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February 22, 2024

The Oscar Nominees: The Ones I Liked*

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I may have aged another year, but I remain in the same state of arrested development that holds dear a decade-long obsession with the Academy Awards. This year, at least, has been an uncharacteristically good year for the kind of prestige awards fodder that ends up nominated, and though (as always) I didn’t like everything, I found a lot of really enjoyable bits in almost all the best picture nominees, even the bad ones. I’ve already reviewed Killers of the Flower Moon, The Zone of Interest and Barbie/Oppenheimer for The Sun (not to mention the excellent reviews of the last two from other Staff Writers), but there are six more Best Picture nominees that are worth talking about. Although the distinction is arbitrary, I’ve split them into two articles, one covering the ones I liked (or reservedly recommend) and another the ones I liked less (or think might merit a skip). Without further ado, here are the ones I liked: 

American Fiction 

Cord Jefferson’s American Fiction, adapted from the 2001 novel Erasure, attempts to simultaneously satire the current state of Black literature and backdoor a compelling family drama in the space of two hours. On both fronts, it succeeds, at least to an extent. The target of satire — that Black artists are too often pigeonholed into the creation of “Black” art — represents a valuable mainstreaming of an issue that’s been significant across disciplines and even beyond art for decades now. Even if a lot of the satire ends up amounting to gentle ribbings and broad characterizations of rich liberal white people, it still ends up being pretty funny throughout. As for the family drama, it’s a bit overstuffed (I don’t think I could count the various subplots on one hand), but most of the emotional beats still hit pretty effectively. The film is anchored by two powerhouse performances from Jeffrey Wright and Sterling K. Brown, both actors who still feel criminally unrecognized for years of substantial work. Unfortunately, American Fiction ends on a pretty sour note with a real cop-out ending, one that may have even been substantially improved by just sticking with its own tongue-in-cheek suggestion. For all its often well-developed political clarity, the film also never quite grapples with any of the class suggestions lurking right in its background. Yet American Fiction remains a worthwhile watch: Funny, touching and the perfect middle-of-the-road Oscars movie to watch with a parent or on an early date.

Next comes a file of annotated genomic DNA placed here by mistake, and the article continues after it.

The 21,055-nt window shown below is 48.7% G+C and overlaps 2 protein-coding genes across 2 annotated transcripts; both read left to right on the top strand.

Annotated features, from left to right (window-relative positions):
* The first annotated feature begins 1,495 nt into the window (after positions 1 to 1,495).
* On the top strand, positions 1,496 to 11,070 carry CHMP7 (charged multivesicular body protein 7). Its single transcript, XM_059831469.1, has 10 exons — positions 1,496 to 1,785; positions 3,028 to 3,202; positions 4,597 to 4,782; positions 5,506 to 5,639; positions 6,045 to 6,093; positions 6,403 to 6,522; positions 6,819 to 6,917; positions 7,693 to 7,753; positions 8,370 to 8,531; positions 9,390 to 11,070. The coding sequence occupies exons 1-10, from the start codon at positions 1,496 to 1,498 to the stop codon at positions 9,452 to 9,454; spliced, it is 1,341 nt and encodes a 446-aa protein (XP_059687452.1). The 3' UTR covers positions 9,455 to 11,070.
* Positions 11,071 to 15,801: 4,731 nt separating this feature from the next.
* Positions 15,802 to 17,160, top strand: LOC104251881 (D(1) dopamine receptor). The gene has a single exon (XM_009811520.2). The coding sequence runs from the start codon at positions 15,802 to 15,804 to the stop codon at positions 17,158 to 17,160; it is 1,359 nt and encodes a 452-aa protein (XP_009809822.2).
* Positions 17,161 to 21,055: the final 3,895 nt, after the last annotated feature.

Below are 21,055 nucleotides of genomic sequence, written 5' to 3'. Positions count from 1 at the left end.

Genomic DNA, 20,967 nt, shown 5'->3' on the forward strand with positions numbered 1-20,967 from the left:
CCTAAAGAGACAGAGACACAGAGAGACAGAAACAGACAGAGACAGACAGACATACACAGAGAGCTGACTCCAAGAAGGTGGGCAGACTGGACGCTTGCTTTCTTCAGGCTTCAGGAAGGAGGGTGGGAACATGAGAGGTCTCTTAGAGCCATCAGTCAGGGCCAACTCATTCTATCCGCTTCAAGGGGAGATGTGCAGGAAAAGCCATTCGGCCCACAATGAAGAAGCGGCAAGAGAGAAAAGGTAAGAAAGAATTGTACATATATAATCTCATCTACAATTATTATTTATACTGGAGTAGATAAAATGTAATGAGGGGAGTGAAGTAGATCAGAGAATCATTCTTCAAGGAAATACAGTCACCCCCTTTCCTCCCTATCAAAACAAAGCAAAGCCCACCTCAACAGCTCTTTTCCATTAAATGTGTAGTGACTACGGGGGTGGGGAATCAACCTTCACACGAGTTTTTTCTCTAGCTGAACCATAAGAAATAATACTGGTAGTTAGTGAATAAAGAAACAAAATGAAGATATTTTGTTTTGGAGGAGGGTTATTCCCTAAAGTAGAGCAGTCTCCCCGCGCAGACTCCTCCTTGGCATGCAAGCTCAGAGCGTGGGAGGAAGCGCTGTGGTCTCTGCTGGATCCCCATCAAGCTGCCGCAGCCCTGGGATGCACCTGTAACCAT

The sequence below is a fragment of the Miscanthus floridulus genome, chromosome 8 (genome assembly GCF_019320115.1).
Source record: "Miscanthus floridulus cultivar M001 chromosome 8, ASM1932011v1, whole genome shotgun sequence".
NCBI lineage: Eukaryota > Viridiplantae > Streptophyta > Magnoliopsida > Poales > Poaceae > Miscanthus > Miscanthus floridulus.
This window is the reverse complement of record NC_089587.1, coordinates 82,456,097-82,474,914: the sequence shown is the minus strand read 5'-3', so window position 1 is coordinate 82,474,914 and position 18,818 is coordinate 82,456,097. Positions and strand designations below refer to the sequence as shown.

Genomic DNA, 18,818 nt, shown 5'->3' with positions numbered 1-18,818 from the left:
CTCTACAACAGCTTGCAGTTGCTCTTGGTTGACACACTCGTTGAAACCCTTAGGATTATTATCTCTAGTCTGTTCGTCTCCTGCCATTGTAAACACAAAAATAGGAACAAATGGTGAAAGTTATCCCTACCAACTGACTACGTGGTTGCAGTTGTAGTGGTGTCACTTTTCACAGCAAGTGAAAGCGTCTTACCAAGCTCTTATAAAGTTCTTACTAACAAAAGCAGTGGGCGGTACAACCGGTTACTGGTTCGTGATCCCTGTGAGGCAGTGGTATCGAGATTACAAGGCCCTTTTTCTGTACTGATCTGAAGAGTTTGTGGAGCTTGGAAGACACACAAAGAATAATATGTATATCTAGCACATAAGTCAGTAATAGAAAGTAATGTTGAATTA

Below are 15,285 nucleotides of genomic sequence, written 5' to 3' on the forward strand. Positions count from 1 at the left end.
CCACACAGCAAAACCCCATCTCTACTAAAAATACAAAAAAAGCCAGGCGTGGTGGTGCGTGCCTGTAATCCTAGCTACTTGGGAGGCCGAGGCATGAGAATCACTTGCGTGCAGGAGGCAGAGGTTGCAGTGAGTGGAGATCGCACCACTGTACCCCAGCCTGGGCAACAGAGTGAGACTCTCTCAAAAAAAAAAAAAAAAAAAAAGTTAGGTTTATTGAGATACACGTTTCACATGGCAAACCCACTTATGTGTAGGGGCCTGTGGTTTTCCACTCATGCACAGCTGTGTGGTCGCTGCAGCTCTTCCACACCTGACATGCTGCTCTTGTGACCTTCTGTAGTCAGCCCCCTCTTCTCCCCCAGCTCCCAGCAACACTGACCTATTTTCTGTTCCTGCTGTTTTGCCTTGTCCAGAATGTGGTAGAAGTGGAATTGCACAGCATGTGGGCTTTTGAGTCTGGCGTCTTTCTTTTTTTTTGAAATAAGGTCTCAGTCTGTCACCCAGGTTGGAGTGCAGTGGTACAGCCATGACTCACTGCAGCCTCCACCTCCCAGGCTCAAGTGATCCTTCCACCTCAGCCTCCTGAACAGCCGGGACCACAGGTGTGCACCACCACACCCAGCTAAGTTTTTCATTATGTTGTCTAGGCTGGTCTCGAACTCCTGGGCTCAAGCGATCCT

Anatomy of a Fall

For all the fawning praise heaped on Poor Things and Barbie as colorful treatises on the state of feminism, the film that in my view best captured the surgical perversion of patriarchy was Justine Triet’s Anatomy of a Fall. Much has been debated about whether the film is even fundamentally a murder mystery (for my part, I really think it isn’t), but guilty or innocent it’s hard not to sense the film’s representation of a society obsessed with deconstructing and destroying unconventional women. Sandra Hüller delivers the first of her two absurdly accomplished performances from last year as a widow on trial for the murder of her husband, centering the film on an incredibly complicated character who, nevertheless, seems to be getting short shrift-ed. As the film unfolds its revelation of detail, it expertly shifts to a discourse on the nature of human relationships: How many partnerships, when presented to a courtroom in minute detail, will ultimately look healthy or loving? The film is far from perfect, and at times the courtroom genre trappings, and its obsession with adhering to certain dramatic conventions, undermine the far more interesting elements of the film. For those who perceive the film as more ambiguous, it may also be more dramatically satisfying, but from my vantage point it ends with a bit of an anti-climax, leaving the viewer with less to chew on than the sum of the film’s component parts. Still, Anatomy of a Fall remains a difficult, compelling and sometimes hilarious film about relationships, patriarchy and presumably a bunch else. 

Past Lives

Film Twitter’s latest cause célèbre, dividing the app’s two brands of pretentious cinephile, has been the continuing critical acclaim and awards buzz for Past Lives. An A24 rom-dram where characters speak their mind in grand cliched treatises, the film was prone to put off those averse both to sappy romance and didacticism and connect on a visceral level to A24 zealots and anyone else whose favorite genre could be best summarized as “a good cry.” Falling somewhere between the two generalizations, I found there to be a fair bit to recommend in Past Lives, which, though fairly slight and far from philosophically compelling, accurately depicts a certain attempt to rationalize the ways in which our stupid, pesky brains tend to make us feel. Following the experience of a Korean immigrant to the United States (by way of Canada), a lost romantic connection first made in grade school and then rekindled long-distance and markedly less-exciting husband, Past Lives tries to ground that classic Sweet Home Alabama-style rom-com plotline in the real world. What it actually captures is the fact that one can try to intellectualize romance and relationships as much as possible, but there’s no escape from the irrational and painful feelings that those relationships provoke. For all of the film’s saccharine, corny speeches that read like discarded dispatches from a lonely Notes app, the most powerful moment in Past Lives is its silent and deeply felt ending. It’s a perfectly passable movie, if one whose simultaneous charms and annoyances come from excessive sentimentality. 

 Max Fattal is a junior in the School of Industrial Labor Relations. They can be reached at [email protected]